One aspect of photography that I find most appealing and challenging is finding my own unique view of a place, particularly at coastal locations that receive lots of visitors. So when I visited Berrow Beach I sought to find something different from the well known pictures of it.
I walked along the vast expanse of featureless sand desperately trying to think of something that would make a picture interesting. Litter, logs and burnt tree trunks seemed to spoil many of the spots I’d found. After a while my mind moved further inland to the sand dunes that divide the beach from the scrubland behind. I explored a few dunes before settling on the one pictured; luckily no-one had set foot on it that afternoon so it had that smooth finish that only the wind can create.
Like a forensic scientist investigating a crime scene, I noted the foreground sand I wanted to include and trod a path well clear of it to set up my camera. I took some time to compose my shot, considering the flow of the grasses through the frame and out to sea. With the foreground grass less than a metre from my camera, I knew I would need to use my 24mm tilt-shift lens to obtain enough depth of field. Using the tilt control of the lens, I tilted the front of it downward, making the plane of focus run parallel with the subject plane. This achieved sharpness throughout the frame.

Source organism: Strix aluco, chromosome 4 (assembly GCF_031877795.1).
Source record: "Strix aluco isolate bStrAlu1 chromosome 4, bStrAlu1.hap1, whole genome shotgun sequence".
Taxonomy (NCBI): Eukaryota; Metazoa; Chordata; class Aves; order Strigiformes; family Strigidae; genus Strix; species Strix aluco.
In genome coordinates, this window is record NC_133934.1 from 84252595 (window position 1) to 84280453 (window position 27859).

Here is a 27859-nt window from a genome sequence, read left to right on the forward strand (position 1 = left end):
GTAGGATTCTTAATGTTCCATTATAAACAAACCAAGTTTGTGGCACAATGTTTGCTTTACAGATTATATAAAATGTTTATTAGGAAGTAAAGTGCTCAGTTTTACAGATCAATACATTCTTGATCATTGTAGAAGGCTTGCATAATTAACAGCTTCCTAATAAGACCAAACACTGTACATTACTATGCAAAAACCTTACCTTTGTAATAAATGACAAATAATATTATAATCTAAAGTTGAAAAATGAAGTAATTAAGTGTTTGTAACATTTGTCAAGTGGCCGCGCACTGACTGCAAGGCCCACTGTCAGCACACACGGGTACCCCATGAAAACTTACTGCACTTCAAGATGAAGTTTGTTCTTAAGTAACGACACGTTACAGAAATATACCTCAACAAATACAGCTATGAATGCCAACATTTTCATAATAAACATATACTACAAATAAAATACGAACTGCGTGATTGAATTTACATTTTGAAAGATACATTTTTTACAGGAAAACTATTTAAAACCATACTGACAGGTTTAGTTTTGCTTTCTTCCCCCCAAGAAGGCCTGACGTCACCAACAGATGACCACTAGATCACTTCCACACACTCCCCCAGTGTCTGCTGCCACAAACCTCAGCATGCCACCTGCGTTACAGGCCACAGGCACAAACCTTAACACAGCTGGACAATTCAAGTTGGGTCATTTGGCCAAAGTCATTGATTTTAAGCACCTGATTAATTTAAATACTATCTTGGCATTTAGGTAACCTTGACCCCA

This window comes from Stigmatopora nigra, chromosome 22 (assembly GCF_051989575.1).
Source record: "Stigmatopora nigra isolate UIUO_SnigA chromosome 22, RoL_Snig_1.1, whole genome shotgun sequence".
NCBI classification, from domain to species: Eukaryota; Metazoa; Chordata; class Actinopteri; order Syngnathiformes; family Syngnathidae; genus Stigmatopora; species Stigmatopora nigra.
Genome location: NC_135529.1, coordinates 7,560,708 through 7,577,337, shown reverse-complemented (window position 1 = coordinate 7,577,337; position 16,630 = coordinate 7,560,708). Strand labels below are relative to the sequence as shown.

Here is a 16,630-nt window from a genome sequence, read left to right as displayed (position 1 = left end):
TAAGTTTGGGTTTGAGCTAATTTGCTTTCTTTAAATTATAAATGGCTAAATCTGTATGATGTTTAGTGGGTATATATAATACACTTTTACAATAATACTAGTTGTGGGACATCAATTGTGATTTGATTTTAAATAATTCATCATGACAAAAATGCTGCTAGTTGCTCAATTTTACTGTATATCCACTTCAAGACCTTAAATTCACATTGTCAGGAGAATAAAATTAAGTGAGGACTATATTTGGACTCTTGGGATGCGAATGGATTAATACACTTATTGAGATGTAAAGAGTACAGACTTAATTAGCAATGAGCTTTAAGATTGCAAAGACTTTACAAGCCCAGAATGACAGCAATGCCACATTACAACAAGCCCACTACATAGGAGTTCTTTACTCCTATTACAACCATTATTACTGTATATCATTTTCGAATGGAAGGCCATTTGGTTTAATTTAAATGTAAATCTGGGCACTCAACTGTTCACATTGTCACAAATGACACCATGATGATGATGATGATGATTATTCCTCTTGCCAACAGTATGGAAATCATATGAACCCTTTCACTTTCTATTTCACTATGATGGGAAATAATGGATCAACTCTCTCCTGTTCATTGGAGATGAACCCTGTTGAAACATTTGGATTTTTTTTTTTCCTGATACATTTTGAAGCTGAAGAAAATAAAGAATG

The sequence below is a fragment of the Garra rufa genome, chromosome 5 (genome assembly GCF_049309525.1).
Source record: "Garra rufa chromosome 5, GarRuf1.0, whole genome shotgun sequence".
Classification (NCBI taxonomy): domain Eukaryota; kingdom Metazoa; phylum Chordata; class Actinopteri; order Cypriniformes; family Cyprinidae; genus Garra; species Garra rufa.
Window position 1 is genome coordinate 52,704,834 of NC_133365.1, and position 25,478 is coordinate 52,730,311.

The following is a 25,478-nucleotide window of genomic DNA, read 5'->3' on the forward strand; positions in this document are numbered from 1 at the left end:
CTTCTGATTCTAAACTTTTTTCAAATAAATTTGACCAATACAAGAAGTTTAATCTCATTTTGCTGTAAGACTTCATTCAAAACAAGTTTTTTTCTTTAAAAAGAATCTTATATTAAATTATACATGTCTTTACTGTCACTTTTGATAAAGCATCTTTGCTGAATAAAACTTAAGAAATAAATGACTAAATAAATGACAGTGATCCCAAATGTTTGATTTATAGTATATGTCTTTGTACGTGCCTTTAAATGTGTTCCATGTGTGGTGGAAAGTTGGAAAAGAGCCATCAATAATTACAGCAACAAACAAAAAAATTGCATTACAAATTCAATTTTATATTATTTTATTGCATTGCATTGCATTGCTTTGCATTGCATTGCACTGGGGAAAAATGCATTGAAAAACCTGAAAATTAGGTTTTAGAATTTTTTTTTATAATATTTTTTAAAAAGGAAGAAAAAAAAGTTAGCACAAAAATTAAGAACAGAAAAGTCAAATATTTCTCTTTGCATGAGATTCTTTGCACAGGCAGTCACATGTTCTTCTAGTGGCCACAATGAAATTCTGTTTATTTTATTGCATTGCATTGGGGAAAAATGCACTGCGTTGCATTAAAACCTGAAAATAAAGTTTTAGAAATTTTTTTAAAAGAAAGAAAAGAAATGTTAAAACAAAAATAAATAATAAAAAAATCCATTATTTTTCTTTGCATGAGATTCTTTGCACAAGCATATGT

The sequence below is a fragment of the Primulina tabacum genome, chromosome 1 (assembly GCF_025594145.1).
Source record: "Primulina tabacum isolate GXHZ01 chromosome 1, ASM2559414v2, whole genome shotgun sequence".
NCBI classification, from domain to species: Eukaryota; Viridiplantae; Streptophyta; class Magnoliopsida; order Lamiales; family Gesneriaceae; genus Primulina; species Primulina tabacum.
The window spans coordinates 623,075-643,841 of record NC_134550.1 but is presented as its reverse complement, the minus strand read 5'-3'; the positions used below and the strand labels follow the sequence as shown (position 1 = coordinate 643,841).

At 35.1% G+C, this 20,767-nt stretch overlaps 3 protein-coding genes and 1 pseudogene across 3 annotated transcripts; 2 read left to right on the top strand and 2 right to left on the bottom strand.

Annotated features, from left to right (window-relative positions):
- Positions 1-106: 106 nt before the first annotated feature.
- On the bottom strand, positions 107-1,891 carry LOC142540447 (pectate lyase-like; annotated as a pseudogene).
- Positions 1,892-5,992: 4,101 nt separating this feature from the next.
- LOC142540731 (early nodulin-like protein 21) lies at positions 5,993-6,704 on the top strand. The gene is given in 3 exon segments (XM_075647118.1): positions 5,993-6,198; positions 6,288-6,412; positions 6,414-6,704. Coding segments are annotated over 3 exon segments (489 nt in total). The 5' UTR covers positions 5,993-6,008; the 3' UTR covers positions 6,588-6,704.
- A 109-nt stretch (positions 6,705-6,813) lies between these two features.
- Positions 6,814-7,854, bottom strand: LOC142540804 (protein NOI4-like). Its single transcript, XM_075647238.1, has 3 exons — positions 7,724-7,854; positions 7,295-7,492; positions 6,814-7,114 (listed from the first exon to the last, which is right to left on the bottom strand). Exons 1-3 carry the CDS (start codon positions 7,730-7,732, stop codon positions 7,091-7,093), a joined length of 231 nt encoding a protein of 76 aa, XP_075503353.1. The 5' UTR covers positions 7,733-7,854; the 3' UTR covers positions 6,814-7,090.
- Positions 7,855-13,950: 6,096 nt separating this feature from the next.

With the sun nearing the horizon the light became more and more diffuse which prevented the sun from causing lens flare. The hazy atmosphere also had the useful effect of hiding Hinkley Point Power Station from view! Noticing a man walking his dog along the beach, I thought it would be nice to include him in the picture so I pressed the shutter just as he crossed the sun’s reflection. For a few moments I imagined I was on some remote beach in the Scottish Highlands. If only I hadn’t turned round to see an estate agent’s ‘for sale’ sign dumped in the scrubland right behind me.